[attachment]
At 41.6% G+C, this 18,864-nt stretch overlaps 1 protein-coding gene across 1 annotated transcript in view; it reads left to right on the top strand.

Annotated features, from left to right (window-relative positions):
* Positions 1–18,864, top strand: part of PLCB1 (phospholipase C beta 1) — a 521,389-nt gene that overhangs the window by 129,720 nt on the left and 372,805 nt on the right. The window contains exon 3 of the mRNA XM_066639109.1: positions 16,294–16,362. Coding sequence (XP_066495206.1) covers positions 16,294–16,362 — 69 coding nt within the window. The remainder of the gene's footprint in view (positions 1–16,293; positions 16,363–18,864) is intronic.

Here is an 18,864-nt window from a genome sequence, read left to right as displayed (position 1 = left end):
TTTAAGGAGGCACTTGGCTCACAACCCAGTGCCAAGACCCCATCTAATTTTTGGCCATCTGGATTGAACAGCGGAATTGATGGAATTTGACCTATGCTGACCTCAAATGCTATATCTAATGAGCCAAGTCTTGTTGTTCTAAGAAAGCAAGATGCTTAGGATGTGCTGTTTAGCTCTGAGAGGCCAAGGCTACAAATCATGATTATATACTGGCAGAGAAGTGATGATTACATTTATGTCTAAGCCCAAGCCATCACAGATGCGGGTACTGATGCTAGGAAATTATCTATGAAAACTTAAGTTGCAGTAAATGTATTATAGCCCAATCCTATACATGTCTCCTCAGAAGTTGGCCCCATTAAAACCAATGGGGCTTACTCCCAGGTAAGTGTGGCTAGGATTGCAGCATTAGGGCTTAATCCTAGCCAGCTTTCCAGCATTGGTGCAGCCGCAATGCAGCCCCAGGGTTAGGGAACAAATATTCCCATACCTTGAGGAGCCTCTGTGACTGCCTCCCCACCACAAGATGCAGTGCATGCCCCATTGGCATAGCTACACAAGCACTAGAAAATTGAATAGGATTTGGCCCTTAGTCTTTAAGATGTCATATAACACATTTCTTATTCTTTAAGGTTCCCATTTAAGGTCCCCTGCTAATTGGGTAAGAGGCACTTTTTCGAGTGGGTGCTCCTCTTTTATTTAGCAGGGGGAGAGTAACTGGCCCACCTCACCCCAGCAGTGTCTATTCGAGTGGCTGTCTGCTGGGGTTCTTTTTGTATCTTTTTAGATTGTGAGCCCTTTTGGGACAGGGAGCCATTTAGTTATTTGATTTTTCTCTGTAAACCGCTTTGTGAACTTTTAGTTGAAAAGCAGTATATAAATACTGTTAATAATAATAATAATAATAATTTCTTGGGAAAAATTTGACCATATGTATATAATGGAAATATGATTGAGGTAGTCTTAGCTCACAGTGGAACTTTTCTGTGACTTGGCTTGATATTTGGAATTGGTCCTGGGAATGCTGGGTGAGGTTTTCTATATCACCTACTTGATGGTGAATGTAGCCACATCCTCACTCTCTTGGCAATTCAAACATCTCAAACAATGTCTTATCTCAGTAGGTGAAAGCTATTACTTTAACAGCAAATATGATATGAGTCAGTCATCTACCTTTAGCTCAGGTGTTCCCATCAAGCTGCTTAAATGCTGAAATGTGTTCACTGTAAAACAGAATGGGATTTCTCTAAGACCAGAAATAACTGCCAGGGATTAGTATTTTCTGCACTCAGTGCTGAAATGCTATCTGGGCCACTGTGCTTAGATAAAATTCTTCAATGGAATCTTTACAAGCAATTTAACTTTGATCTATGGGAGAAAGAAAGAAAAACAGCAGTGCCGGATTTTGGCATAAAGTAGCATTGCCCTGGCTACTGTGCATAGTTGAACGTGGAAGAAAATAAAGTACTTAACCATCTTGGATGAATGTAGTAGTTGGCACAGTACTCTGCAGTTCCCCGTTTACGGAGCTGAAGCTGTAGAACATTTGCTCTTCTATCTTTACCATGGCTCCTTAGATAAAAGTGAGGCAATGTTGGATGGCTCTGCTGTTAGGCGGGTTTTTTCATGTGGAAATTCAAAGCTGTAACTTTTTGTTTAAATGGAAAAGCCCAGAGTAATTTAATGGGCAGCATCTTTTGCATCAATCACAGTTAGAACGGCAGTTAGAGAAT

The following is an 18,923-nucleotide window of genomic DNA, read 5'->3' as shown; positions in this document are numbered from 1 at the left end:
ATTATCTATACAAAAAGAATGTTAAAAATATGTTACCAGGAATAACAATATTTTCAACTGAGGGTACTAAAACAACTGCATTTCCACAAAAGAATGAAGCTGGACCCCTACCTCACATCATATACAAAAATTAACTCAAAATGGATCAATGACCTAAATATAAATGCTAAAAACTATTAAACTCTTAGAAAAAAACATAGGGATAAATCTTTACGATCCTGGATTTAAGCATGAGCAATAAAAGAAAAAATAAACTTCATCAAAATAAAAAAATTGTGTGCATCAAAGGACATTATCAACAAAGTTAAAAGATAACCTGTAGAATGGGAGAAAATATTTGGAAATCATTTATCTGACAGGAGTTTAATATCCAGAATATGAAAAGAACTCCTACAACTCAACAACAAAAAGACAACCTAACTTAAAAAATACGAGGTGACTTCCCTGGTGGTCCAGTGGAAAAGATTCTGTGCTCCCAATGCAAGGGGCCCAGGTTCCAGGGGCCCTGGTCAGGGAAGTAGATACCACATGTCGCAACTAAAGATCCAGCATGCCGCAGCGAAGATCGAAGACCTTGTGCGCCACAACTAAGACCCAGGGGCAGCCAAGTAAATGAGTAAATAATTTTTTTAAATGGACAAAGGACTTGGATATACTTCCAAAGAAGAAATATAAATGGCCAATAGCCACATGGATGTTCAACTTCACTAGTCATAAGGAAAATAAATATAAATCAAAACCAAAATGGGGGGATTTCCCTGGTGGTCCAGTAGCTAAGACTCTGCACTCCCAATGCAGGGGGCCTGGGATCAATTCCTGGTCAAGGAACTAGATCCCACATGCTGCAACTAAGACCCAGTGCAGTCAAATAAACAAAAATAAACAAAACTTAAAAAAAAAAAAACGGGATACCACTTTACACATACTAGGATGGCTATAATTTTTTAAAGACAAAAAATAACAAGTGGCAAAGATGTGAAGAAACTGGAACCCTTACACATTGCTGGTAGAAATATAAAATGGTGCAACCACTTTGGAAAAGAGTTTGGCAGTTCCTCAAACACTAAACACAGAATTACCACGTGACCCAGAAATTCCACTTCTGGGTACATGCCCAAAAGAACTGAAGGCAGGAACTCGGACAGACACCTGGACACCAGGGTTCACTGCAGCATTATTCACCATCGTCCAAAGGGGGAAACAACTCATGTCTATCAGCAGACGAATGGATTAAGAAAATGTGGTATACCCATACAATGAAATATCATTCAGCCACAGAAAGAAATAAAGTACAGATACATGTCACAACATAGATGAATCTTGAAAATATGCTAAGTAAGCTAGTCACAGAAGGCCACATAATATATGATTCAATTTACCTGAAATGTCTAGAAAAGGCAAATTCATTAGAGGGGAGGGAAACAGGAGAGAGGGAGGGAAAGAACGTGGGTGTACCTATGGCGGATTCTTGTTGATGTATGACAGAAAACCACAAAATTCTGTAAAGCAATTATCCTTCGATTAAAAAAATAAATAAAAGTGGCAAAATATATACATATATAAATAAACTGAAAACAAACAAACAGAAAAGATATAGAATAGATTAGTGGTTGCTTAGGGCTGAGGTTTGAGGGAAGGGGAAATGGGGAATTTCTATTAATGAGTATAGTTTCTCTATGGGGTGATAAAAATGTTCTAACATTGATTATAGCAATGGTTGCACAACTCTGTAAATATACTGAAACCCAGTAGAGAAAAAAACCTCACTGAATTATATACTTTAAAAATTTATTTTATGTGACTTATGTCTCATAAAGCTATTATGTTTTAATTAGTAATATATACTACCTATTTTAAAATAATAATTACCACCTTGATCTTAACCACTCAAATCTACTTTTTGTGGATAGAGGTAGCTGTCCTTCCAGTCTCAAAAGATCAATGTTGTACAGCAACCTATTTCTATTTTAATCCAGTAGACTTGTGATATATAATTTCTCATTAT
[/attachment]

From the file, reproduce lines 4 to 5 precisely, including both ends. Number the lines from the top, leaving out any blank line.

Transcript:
Here is an 18,864-nt window from a genome sequence, read left to right as displayed (position 1 = left end):
TTTAAGGAGGCACTTGGCTCACAACCCAGTGCCAAGACCCCATCTAATTTTTGGCCATCTGGATTGAACAGCGGAATTGATGGAATTTGACCTATGCTGACCTCAAATGCTATATCTAATGAGCCAAGTCTTGTTGTTCTAAGAAAGCAAGATGCTTAGGATGTGCTGTTTAGCTCTGAGAGGCCAAGGCTACAAATCATGATTATATACTGGCAGAGAAGTGATGATTACATTTATGTCTAAGCCCAAGCCATCACAGATGCGGGTACTGATGCTAGGAAATTATCTATGAAAACTTAAGTTGCAGTAAATGTATTATAGCCCAATCCTATACATGTCTCCTCAGAAGTTGGCCCCATTAAAACCAATGGGGCTTACTCCCAGGTAAGTGTGGCTAGGATTGCAGCATTAGGGCTTAATCCTAGCCAGCTTTCCAGCATTGGTGCAGCCGCAATGCAGCCCCAGGGTTAGGGAACAAATATTCCCATACCTTGAGGAGCCTCTGTGACTGCCTCCCCACCACAAGATGCAGTGCATGCCCCATTGGCATAGCTACACAAGCACTAGAAAATTGAATAGGATTTGGCCCTTAGTCTTTAAGATGTCATATAACACATTTCTTATTCTTTAAGGTTCCCATTTAAGGTCCCCTGCTAATTGGGTAAGAGGCACTTTTTCGAGTGGGTGCTCCTCTTTTATTTAGCAGGGGGAGAGTAACTGGCCCACCTCACCCCAGCAGTGTCTATTCGAGTGGCTGTCTGCTGGGGTTCTTTTTGTATCTTTTTAGATTGTGAGCCCTTTTGGGACAGGGAGCCATTTAGTTATTTGATTTTTCTCTGTAAACCGCTTTGTGAACTTTTAGTTGAAAAGCAGTATATAAATACTGTTAATAATAATAATAATAATAATTTCTTGGGAAAAATTTGACCATATGTATATAATGGAAATATGATTGAGGTAGTCTTAGCTCACAGTGGAACTTTTCTGTGACTTGGCTTGATATTTGGAATTGGTCCTGGGAATGCTGGGTGAGGTTTTCTATATCACCTACTTGATGGTGAATGTAGCCACATCCTCACTCTCTTGGCAATTCAAACATCTCAAACAATGTCTTATCTCAGTAGGTGAAAGCTATTACTTTAACAGCAAATATGATATGAGTCAGTCATCTACCTTTAGCTCAGGTGTTCCCATCAAGCTGCTTAAATGCTGAAATGTGTTCACTGTAAAACAGAATGGGATTTCTCTAAGACCAGAAATAACTGCCAGGGATTAGTATTTTCTGCACTCAGTGCTGAAATGCTATCTGGGCCACTGTGCTTAGATAAAATTCTTCAATGGAATCTTTACAAGCAATTTAACTTTGATCTATGGGAGAAAGAAAGAAAAACAGCAGTGCCGGATTTTGGCATAAAGTAGCATTGCCCTGGCTACTGTGCATAGTTGAACGTGGAAGAAAATAAAGTACTTAACCATCTTGGATGAATGTAGTAGTTGGCACAGTACTCTGCAGTTCCCCGTTTACGGAGCTGAAGCTGTAGAACATTTGCTCTTCTATCTTTACCATGGCTCCTTAGATAAAAGTGAGGCAATGTTGGATGGCTCTGCTGTTAGGCGGGTTTTTTCATGTGGAAATTCAAAGCTGTAACTTTTTGTTTAAATGGAAAAGCCCAGAGTAATTTAATGGGCAGCATCTTTTGCATCAATCACAGTTAGAACGGCAGTTAGAGAAT